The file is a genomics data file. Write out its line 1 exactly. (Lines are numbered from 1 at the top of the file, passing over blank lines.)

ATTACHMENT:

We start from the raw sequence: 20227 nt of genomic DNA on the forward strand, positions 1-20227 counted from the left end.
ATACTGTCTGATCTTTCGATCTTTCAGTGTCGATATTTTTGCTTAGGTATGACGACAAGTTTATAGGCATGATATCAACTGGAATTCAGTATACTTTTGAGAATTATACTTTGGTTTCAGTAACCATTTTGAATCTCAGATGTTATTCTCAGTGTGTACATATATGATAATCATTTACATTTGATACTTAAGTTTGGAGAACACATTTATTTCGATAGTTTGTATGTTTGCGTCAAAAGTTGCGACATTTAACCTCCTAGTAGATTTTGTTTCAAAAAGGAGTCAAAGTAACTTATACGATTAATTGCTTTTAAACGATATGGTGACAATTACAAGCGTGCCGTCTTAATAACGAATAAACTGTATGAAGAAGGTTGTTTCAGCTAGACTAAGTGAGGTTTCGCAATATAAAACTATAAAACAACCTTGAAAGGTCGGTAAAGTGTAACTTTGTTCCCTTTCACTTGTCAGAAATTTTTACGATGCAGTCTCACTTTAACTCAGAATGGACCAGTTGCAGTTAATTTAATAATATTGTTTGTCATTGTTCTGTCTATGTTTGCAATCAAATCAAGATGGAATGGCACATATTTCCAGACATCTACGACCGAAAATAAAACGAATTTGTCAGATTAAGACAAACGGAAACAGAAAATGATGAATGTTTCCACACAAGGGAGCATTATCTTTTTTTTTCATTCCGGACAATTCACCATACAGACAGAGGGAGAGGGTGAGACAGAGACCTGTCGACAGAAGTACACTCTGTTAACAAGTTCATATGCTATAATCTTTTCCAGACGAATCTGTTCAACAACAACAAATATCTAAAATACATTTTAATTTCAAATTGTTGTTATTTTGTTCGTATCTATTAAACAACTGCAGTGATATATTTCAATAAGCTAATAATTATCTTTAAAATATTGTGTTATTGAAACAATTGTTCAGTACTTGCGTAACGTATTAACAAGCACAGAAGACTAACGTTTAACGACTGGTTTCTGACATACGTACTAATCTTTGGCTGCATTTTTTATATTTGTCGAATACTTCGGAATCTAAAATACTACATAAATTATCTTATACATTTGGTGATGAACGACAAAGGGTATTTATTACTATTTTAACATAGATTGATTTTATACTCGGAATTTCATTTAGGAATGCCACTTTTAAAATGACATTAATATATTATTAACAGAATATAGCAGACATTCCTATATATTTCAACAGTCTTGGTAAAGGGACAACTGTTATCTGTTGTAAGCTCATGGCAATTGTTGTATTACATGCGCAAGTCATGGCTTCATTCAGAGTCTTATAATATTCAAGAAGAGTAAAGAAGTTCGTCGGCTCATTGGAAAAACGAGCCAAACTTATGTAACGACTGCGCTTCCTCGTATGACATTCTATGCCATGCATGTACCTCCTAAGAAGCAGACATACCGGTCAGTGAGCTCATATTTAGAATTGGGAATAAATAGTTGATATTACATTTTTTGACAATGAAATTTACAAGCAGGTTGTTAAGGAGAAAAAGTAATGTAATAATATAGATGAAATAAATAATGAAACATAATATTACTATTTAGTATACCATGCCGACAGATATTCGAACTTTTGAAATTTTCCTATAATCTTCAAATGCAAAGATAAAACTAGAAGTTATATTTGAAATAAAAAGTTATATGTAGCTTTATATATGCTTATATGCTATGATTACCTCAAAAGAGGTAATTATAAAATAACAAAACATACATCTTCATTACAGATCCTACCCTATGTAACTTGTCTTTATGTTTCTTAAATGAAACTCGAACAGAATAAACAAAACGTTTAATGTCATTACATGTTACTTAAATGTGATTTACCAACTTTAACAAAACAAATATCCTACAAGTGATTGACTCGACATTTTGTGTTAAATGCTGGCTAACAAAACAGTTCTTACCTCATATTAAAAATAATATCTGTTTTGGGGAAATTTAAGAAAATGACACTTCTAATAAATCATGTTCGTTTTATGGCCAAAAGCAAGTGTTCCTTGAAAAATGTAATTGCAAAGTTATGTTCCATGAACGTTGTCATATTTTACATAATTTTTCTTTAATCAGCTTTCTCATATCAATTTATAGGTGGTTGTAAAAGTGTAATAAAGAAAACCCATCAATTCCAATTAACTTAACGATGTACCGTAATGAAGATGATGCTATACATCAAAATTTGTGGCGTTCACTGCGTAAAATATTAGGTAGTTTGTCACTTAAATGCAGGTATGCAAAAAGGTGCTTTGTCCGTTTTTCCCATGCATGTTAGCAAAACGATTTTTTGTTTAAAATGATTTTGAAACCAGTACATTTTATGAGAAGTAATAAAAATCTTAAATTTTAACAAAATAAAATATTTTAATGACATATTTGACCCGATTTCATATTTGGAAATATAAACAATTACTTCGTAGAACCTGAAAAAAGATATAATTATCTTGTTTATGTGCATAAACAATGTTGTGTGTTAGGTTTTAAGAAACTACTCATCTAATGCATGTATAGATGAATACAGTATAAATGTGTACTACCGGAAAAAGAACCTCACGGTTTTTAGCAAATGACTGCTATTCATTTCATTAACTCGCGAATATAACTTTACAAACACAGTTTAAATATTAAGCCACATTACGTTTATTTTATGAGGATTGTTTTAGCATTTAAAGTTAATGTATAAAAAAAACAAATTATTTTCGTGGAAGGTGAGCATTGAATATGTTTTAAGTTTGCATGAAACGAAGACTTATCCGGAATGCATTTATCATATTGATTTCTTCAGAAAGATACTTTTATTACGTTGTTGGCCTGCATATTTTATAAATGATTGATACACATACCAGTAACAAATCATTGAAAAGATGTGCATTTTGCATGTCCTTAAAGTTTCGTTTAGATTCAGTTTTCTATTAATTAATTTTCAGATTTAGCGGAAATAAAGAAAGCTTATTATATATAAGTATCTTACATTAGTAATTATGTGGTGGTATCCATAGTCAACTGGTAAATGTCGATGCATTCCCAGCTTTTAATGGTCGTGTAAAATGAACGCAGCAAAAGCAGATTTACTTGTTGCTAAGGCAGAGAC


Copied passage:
We start from the raw sequence: 20227 nt of genomic DNA on the forward strand, positions 1-20227 counted from the left end.